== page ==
I had the great honor during this rainy long weekend of presenting for the second time at AYF Convention. The mess hall of Camp Haiastan at 9:30 in the morning was teeming with groggy, but enthusiastic delegates, ready to take on the responsibility of representing their chapters in this significant undertaking. AYF Convention is an important time for this respectable youth organization during which members discuss novel initiatives, reflect on their accomplishments, address their shortcomings, confront the challenges ahead and elect new leaders.
As we await the announcement of the brand new Central Executive and since I only addressed just about four dozen young people on Saturday, I decided to share an abridged version of my remarks in a brief personalized note for the entire AYF-Eastern Region, which is currently home to just over 400 members.
I am so proud of our Armenian youth. During these last three years and my time as assistant editor of the Weekly, it has been inspiring to witness firsthand the youth’s unmatched level of commitment to the Armenian cause, their unwavering spirit in the face of adversity and their abiding love for the homeland. The AYF’s participation in the pages of our historic publication grew two-fold in 2020 in response to the global pandemic, the Artsakh War and other issues related to human rights and organizational activities. We have welcomed new voices like 14 year-old Grace Asbedian (Middlesex County West “Musa Ler” Chapter) and Shant Armenian (Chicago “Ararat” Chapter) and supported more seasoned contributors like Araxie Cass (Chicago “Ararat”), Ani Khachatourian (Greater Boston “Nejdeh”), Alek Surenian (Chicago “Ararat”) and Arev Dinkjian (New Jersey “Arsen”), to name a few.
As a member of the Weekly’s editorial staff, I have made it a top priority to strengthen ties with the AYF and help create a love of writing as a form of self-expression and an appreciation for the written word. My message has been empowering and consistent: the Armenian youth have a voice, and the Armenian Weekly is their newspaper.
I often note the early beginnings of both the Weekly and the AYF. I like to think they grew up together. The AYF, founded in January 1933, was a visionary initiative by the Armenian Revolutionary Federation (ARF) to groom an emerging generation of activists, while the Weekly, founded in the spring of 1934, was created out of necessity for the tens of thousands of English-speaking Armenians in America at the time, yearning for a connection to the homeland. The Weekly has humbly served as the publication of the ARF-ER and its sons and daughters for 87 years, promoting their activism work and publicizing their progressive ideas.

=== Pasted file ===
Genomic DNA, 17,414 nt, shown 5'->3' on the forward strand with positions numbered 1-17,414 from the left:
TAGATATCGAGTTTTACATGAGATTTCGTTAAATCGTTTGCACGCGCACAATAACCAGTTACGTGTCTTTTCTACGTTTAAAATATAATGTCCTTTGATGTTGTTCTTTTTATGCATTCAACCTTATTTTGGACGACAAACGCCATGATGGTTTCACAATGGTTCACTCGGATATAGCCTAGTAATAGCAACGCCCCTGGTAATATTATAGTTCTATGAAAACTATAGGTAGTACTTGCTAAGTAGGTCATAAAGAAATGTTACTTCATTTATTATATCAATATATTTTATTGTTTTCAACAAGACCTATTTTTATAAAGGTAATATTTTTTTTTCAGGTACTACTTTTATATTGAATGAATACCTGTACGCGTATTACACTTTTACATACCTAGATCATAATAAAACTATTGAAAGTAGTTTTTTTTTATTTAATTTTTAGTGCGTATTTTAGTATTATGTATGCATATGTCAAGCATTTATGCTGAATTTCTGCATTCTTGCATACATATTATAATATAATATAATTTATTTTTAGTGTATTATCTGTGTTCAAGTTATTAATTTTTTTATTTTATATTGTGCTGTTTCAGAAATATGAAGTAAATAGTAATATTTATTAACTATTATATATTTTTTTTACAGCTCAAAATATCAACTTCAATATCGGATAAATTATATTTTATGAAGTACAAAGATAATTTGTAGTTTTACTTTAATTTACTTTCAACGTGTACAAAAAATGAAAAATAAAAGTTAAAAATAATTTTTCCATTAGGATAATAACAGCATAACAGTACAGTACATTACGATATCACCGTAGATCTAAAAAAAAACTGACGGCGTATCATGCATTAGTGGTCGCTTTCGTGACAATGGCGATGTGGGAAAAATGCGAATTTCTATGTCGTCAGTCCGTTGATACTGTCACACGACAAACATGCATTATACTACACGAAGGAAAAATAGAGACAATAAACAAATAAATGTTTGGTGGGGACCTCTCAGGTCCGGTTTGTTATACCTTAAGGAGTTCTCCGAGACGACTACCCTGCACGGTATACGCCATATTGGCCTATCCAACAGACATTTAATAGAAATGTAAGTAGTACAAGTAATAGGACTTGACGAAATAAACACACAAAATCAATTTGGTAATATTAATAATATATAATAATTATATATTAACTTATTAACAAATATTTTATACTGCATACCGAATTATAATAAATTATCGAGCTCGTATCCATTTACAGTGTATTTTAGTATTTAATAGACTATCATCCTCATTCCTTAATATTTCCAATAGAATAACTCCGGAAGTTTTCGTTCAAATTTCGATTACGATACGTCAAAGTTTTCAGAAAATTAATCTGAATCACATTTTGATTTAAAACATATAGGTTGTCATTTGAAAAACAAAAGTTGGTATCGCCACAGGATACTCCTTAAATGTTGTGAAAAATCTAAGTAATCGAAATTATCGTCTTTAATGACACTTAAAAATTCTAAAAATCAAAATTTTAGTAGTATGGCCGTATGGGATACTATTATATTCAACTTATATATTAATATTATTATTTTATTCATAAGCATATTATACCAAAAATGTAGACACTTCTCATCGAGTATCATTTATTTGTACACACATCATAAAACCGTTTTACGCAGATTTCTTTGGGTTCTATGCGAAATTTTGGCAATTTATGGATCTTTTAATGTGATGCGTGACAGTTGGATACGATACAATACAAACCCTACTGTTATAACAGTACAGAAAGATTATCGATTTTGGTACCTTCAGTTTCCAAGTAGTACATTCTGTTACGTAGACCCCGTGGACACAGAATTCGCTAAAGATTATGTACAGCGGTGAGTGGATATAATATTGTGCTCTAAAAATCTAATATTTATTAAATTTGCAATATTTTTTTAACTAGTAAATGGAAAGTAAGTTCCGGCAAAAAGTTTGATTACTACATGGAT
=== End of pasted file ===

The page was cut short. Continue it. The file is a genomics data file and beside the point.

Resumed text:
Since those early days, the Armenian media landscape has drastically changed. Information is now being delivered at rapid speeds in often sensationalized and careless ways—a type of content production that the Weekly avoids. I want to encourage our young people to broaden their news consumption and refer to sources that offer more in-depth analysis and coverage of current events. Reading high-quality content and analyses with well-grounded journalistic principles will help develop a vigilant sense of media literacy and ultimately facilitate the writing process.
I believe that being an “active” member of your community and a dedicated member of the AYF means adopting a more introspective approach and developing an understanding of why your role in this storied organization is so important during this critical time in our nation’s history. Take time to reflect and challenge each other with intellectually stimulating conversations that go beyond 280 characters.
You are members of a bright and talented generation with stories to tell and opinions to share. Consider the Armenian Weekly your home for your important voice. “Writing can be an incredible development tool for a young person and lead to great expectations,” wrote Weekly columnist Stepan Piligian in a December 2019 article I revisit often, “When we write, we dream, and when we dream, our full capabilities emerge.”
Ultimately, I want to bring out the writers in you, dear young people, and I’m here to help you do that. I hope to see more of you in our virtual writing bootcamps. I hope to see different names come through my inbox. I hope to see more YOUTH pages in the Weekly. Overall, I hope to see more of a growing interest in preserving and upholding our respected and enduring cultural institutions, namely the Hairenik and the Armenian Weekly. We grew up together, and my hope is we continue to grow old together. Good luck to you all.